LA Font: The TVD
First Date

“The first new-release vinyl record I ever bought was Jupiter by Cave In, on Hydra Head Records in 2000. Cave In was an adventurous hardcore band from Boston; I bought the record at Greene Records in Santa Ana. Jupiter was a breakthrough for Cave In, who went on to major label RCA Records to put out a follow-up that kinda sounded like Foo Fighters. Greene Records has been out of business for a long time. Brian McTernan produced the album, as well as a lot of my other favorite bands from the underground at the time, like Piebald and Recover.”

“I’m listening to that Jupiter record right now. It’s pretty scratched—I’ve always been irreverent at best about physical stuff, including vinyl, which is ironic since I have like a thousand vinyl records in my living room. One of the things that stands out about Jupiter is its sonic warmth, which you can hear on Mp3s too. It’s got all these tape delays on everything that give it an analog orange glow.

(A lot of people say that vinyl sounds warmer or just better, but I think that’s an overstatement. A lot of new vinyl is not pressed well and it sounds tinny and squashed—but grab a Rolling Stones album from the ’70s out of a bin at the thrift store for $.50 and you will be knocked backwards by the sonic depth and detail.)

Jupiter is a blend of hardcore, modern rock, and psych and there aren’t many other albums that sounds like it – imagine a metal band covering Dark Side of the Moon—although it’s not a “difficult” album at all.

Something else that’s interesting about Jupiter is that it wasn’t recorded to a metronome. The drummer plays waaaaaaay behind the beat, which is obvious on long fills. It came out in 2000, which was the tail end of the era when you could record an important album without a click. (I started recording around then, and always to the metronome. Not all the LA Font records have been done to a click, but some have. As a musician, I like the challenge of grooving around a steady pulse. People say that the click “kills the groove,” but hip-hop, which is the grooviest music of my lifetime, is all made to drum machines, and drum machines are just fancy metronomes.)

I like vinyl for a lot of reasons—rich sound, having a cool keepsake thing, vinyl records often appreciate in monetary value because of their scarceness, and I tend to like indie labels and indie artists and often they’re the biggest purveyors of vinyl. Plus I need coasters like anyone else. But you don’t like vinyl in a vacuum—you like vinyl because you like the artists on vinyl.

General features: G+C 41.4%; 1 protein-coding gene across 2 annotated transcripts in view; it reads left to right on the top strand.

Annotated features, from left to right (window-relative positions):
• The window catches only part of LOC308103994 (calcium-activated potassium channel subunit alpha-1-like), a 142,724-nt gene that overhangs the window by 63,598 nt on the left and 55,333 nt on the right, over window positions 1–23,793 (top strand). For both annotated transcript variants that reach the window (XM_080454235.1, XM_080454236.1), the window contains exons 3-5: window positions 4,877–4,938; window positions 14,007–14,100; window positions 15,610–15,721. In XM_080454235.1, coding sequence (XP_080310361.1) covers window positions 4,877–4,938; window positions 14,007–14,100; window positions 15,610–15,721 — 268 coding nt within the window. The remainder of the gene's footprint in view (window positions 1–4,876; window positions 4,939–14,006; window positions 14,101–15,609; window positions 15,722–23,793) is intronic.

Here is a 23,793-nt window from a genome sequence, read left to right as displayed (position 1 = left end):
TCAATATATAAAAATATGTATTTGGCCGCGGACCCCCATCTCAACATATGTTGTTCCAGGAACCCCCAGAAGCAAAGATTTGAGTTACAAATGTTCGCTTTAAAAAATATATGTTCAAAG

I like Cave In because Mason, who played tuba with me in the high school marching band, gave me a mix CD in 2000 of stuff he was getting into, and it mapped out a lot of things that I had never heard and would like for quite a while (and still do): At The Drive-In, Piebald, Death Cab for Cutie, and one of the most important bands of my high school and adult life, the Dismemberment Plan. (When I went away to college, my younger sister inherited my station wagon and told me she needed me to send her a copy of the Plan’s album Emergency & I because the car didn’t sound right without that album playing in it.)

I downloaded Jupiter from Napster, but I bought it on vinyl. I got Emergency & I on CD as a Christmas present, then I burned it for my sister. Music comes at you from places you don’t expect, like a tuba player or a station wagon. Melodies hold emotional power almost to a fault—you’ve turned off a song that reminded you of something that you didn’t want to think about. Bands don’t last long, a miraculous confluence of personalities, shocking when they stick together long enough to record a document of their chemistry.

Vinyl is temporary. Record stores are temporary. Musicians are temporary. Songs are forever.”
Greg Katz, Bass

LA Font’s new LP Diving Man is out November 19 via New Professor Music—and is available on transparent yellow vinyl!

LA Font Official | Facebook | Twitter

This entry was posted in The TVD Storefront. Bookmark the permalink. Trackbacks are closed, but you can post a comment.
  • SUPPORTING YOUR LOCAL INDIE SHOPS SINCE 2007


  • Alternative Text Alternative Text Alternative Text Alternative Text Alternative Text Alternative Text Alternative Text Alternative Text Alternative Text Alternative Text Alternative Text Alternative Text Alternative Text
  • Alternative Text Alternative Text Alternative Text Alternative Text Alternative Text Alternative Text Alternative Text Alternative Text Alternative Text Alternative Text Alternative Text Alternative Text Alternative Text Alternative Text Alternative Text Alternative Text Alternative Text